We test plasma zinc and serum copper levels and the ideal ratio is roughly 1-1.2, meaning you should have equal or slightly higher levels of plasma zinc than you have serum copper.

zinc deficiency

How Much Zinc Should You Take In?

The best food sources of zinc include oysters, shellfish, meat, eggs, nuts and seeds.  I personally do not recommend relying only on nuts and seeds as they also contain phytic acids that bind to zinc and have reduced zinc absorption through the digestive system.  Seafood, grass-fed beef and organ meat and pasture raised eggs are much better sources.

Sprouting seeds helps to remove phytic acids and lectins and makes the zinc and other minerals more bioavailable and easy to absorb.  Look for sprouted pumpkin, sunflower, hemp and chia seeds for good zinc sources.

The recommended daily allowance for zinc is between eight to eleven milligrams for most adults.  However, for functional health most progressive nutritionists and doctors recommend between 30-40 mg/daily.  Zinc can be a problem when one takes in more than 100 mg/daily.    The preferred form of zinc is in an amino acid chelate such as glycinate chelate.

zinc deficiency

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Sources For This Article Include:

1. Zinc Deficiency Link Here
2. Ohio State University. “Zinc helps against infection by tapping brakes in immune response.” Science Daily.
3. Gerondakis S, Fulford TS, Messina NL, Grumont RJ. NF-κB control of T cell development. Nat Immunol. 2014 Jan;15(1):15-25. PMID: 24352326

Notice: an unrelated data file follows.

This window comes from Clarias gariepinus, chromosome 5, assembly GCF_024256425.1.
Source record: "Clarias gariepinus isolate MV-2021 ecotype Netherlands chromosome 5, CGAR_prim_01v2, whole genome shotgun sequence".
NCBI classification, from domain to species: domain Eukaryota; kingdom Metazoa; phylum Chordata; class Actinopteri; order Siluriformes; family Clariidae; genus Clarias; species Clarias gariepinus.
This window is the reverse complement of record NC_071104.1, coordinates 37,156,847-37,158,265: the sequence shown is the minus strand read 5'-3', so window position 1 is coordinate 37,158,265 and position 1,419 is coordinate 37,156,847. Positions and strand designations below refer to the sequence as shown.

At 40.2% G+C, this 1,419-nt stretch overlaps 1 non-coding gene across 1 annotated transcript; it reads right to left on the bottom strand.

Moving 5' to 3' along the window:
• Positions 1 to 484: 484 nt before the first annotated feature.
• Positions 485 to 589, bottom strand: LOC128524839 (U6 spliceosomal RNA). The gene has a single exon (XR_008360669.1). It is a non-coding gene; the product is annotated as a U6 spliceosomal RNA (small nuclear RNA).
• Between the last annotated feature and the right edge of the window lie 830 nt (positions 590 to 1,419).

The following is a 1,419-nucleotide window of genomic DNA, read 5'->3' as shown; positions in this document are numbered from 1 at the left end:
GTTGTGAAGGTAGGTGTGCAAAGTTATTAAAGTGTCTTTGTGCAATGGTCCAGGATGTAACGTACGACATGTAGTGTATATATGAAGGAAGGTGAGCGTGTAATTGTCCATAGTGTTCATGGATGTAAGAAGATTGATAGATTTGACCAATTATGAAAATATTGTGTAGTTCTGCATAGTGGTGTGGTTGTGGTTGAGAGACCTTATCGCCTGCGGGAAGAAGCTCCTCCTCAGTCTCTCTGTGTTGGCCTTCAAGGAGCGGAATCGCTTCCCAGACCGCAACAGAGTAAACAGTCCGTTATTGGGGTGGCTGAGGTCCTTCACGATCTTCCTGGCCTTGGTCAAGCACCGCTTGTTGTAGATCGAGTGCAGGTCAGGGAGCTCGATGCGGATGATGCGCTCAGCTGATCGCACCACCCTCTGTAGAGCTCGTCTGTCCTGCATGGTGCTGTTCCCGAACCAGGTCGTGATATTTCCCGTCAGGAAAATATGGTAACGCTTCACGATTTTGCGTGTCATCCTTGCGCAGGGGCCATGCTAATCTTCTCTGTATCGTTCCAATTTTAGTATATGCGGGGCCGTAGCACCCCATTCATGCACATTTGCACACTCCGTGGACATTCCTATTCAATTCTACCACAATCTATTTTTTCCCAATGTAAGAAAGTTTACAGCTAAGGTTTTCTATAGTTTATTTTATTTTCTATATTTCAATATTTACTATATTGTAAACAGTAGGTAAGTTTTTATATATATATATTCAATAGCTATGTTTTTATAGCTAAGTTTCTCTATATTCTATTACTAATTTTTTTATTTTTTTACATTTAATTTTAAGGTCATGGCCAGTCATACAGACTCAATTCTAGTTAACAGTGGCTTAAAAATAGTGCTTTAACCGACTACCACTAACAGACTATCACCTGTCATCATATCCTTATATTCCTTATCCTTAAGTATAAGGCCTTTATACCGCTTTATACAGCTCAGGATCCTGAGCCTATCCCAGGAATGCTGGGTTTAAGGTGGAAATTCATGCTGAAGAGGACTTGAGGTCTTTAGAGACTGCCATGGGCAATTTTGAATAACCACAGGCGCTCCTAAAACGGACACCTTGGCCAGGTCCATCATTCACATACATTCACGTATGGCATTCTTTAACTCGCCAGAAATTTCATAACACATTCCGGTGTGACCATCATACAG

4. Prasad AS, Beck FW, Snell DC, Kucuk O. Zinc in cancer prevention. Nutr Cancer. 2009;61(6):879-87. PMID: 20155630
5. Heyninck K, De Valck D, Vanden Berghe W, Van Criekinge W, Contreras R, Fiers W, Haegeman G, Beyaert R. The zinc finger protein A20 inhibits TNF-induced NF-kappaB-dependent gene expression by interfering with an RIP- or TRAF2-mediated transactivation signal and directly binds to a novel NF-kappaB-inhibiting protein ABIN. J Cell Biol. 1999 Jun 28;145(7):1471-82. PMID: 10385526
6. Walker JL. Neurological and behavioral toxicity of kryptopyrrole in the rat. Pharmacol Biochem Behav. 1975 Mar-Apr;3(2):243-50. PMID: 1096175
7. Krischer K, Pfeiffer CC. Biochemical relationship between kryptopyrrole (mauve factor and trans-3-methyl-2-hexenoic acid (schizophrenia odor). Res Commun Chem Pathol Pharmacol. 1973 Jan;5(1):9-15. PMID: 4686114
8. Sunderman FW Jr. The influence of zinc on apoptosis. Ann Clin Lab Sci. 1995 Mar-Apr;25(2):134-42. PMID: 7785963
9. Kaczmarek K, Jakubowska A, Sukiennicki G, et al. Zinc and breast cancer risk. Hereditary Cancer in Clinical Practice. 2012;10(Suppl 4):A6.
10. Loh, S. The missing Zinc: p53 misfolding and cancer. Metallomics, 2010,2, 442-449
11. S. Department of Health and Human Services: Toicological Profile for Zinc Link Here
12. The Weston A. Price Foundation: Copper-Zinc Imbalance: Unrecognized Consequences of Plant-Based Diets and a Contributor to Chronic Fatigue. Link Here
13. Prasad AS. Discovery of Human Zinc Deficiency: Its Impact on Human Health and Disease. Adv Nutr. 2013 Mar;4(2):176-190. PMCID: 3649098

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  1. You talk about sun flower and pumpkin seeds as good sources of zinc but earlier you mentioned how phytic acid limits the absorption of zinc. So are they good sources?